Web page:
Tyler Rohrman '22
Why did you decide to study history/social studies?
One of the biggest influences as to why I decided to study history and social studies is that my father teaches those subjects at the high school in my hometown. Politics, current events, history and philosophy were common discussions at the dinner table over the years, and I naturally became fascinated with those topics and issues. While in high school I also had excellent history and social studies teachers who not only provided the core knowledge necessary for understanding those subjects but also made them exciting and relevant.
What are some of your favorite classes so far?
Each history/social studies related class that I have taken at Whitworth has helped me to engage with a different culture, history or perspective, and for that reason it is difficult to pick a favorite course. That being said, Pirates: A World History from an Outlaw's Point of View with Dr. Corliss Slack was the first time I realized how fun history could be. Dr. Slack gave me a better understanding of historical processes and world history through the unconventional lens of pirates. By viewing history from the perspective of pirates, historical figures often romanticized in contemporary culture, I was constantly in awe of how much one could learn, let alone how engaging class could be. In addition to Dr. Slack's course, American National Politics with Dr. Kathy Lee has also been a foundational experience for my development as both a student and a citizen. Dr. Lee expanded my understanding of politics and American society by exposing me to worldviews that were previously unknown to me. Furthermore, she provided perspective and analysis that helped to debunk stereotypes and assumptions about issues, political figures and perspectives.
Tell us about a unique experience you've had or project you've worked on for your history/social studies major.
While taking the Becoming a Historian course with Dr. Corliss Slack, I had the opportunity to work with my fellow historians to develop a display case that would be exhibited in the library. The premise of the project was to do our own authentic research on a piece of Spokane history. My group was tasked with Natatorium Park, an amusement park that was extremely popular in the early 20th century. The project required considerable amounts of research, time, energy and advising from Dr. Slack. Nevertheless, our group became fascinated with Nat Park's development as well as its shortcomings related to racial prejudice. The history was alive for us as we traveled across Spokane collecting primary and secondary sources. Fun fact: The Looff Carrousel at Riverfront Park in downtown Spokane was originally from Natatorium Park! Sadly, due to the COVID-19 pandemic, our exhibit was not able to come to fruition. But the lessons learned about Natatorium Park and our study of historiography (the writing of history) will stick with me well into the future.
What advice would you give to someone thinking about majoring in history/social studies?
As you learn about historical, political and social perspectives, understand that you are developing skills that will help you foster empathy and compassion. Present events, decisions and actions are rooted in past events. This is true at both a personal and global level. History and social studies will help you identify not only your own personal development, but how history shapes the development of the people, institutions and world around you.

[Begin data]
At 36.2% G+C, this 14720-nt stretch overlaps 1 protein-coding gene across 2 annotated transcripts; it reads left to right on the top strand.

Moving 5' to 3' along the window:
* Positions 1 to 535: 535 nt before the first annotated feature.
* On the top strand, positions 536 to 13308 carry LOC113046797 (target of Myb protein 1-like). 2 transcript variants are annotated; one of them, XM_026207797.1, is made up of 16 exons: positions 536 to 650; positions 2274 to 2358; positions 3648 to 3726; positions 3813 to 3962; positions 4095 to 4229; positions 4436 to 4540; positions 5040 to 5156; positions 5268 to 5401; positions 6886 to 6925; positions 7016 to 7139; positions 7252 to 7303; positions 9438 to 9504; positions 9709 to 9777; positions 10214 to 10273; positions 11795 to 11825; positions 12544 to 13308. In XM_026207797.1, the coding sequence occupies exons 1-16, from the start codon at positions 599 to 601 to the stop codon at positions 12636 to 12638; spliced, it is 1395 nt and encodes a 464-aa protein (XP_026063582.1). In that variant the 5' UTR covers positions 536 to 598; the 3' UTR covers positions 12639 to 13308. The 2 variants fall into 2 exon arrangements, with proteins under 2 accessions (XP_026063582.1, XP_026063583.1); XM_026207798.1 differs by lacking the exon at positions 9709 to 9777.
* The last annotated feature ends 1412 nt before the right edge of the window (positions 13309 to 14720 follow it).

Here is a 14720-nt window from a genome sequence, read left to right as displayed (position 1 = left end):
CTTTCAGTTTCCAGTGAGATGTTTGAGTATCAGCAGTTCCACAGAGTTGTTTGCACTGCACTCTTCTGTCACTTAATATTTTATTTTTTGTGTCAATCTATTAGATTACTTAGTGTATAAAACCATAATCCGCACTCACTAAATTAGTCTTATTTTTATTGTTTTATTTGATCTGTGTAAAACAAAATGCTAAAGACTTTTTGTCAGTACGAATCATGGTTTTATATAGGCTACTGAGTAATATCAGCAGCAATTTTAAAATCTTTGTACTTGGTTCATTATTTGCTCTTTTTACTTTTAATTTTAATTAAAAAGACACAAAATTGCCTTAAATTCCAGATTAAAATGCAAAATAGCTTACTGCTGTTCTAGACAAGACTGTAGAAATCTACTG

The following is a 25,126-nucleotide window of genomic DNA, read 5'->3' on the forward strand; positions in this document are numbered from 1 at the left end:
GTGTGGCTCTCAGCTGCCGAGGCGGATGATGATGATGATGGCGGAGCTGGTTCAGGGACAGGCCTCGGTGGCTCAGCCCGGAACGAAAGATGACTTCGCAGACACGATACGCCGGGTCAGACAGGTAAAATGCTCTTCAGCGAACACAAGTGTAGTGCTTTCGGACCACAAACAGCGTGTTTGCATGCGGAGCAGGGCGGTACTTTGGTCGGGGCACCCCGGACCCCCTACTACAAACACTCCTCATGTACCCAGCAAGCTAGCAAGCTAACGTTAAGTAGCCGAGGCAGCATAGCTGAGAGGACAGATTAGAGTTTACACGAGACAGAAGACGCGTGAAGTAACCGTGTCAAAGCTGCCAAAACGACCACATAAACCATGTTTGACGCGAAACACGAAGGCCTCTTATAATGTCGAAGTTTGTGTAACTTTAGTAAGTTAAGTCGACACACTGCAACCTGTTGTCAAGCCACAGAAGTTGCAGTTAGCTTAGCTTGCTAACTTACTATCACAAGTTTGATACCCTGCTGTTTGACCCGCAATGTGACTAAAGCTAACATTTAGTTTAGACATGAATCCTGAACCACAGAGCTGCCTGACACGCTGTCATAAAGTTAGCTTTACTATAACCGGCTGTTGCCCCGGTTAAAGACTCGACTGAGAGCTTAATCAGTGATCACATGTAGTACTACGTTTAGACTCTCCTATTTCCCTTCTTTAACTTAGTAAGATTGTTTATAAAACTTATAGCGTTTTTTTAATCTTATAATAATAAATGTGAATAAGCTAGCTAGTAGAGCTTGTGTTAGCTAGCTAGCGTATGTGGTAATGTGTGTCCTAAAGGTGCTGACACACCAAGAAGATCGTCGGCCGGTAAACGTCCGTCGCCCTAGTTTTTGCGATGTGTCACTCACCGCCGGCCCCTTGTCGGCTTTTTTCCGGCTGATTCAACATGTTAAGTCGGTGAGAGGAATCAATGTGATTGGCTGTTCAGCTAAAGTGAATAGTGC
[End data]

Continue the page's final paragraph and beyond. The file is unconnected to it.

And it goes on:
What's your dream job?
My dream job is to work in a position, likely as a history/social studies teacher in a secondary school, in which I can share my passion of history and social studies with the next generation. I believe my calling is to empower students with the knowledge and tools necessary to be civically active on local, state and national levels.
What's something that surprised you or might surprise other students about the history major?
As a freshman, I generally understood that both Whitworth faculty and students placed a premium on relationships and community. However, I did not anticipate the community and relationships that I would find within the history department. While not surprising, history students and professors at Whitworth have been extremely supportive, compassionate and empathetic during the struggles of the COVID-19 pandemic. I have peace of mind knowing that I can lean on them as well as find signs of hope in the history that we study together.
Why did you choose to attend Whitworth?
I chose to attend Whitworth because I knew I wanted to continue my postsecondary education at a smaller university that would allow me to explore Christianity while also receiving a quality education. Whitworth was particularly attractive to me because it did not require a statement of faith from its students. Instead, the university was keen on meeting students where they are at. Resources and opportunities to grow in my faith along with a welcoming community made Whitworth feel like the natural next step for my education.
How would you describe Whitworth?
Whether it is through faith, academics, athletics or other social groups, Whitworthians exhibit a willingness to seek out new experiences, have tough conversations and ask big questions. At Whitworth, we seek to go beyond common and simple assumptions that shape our faith and worldview. Instead, we dive into complexity and explore answers from multiple perspectives. Whitworth is a place where academic debates do not exclude spirituality and religion. We embrace our faith and allow it to guide us through challenges in the classroom, on the field of play, and in the arena of life. By rising to meet challenges and embracing complexity, Pirates sail towards our goal of honoring God, following Christ and serving humanity.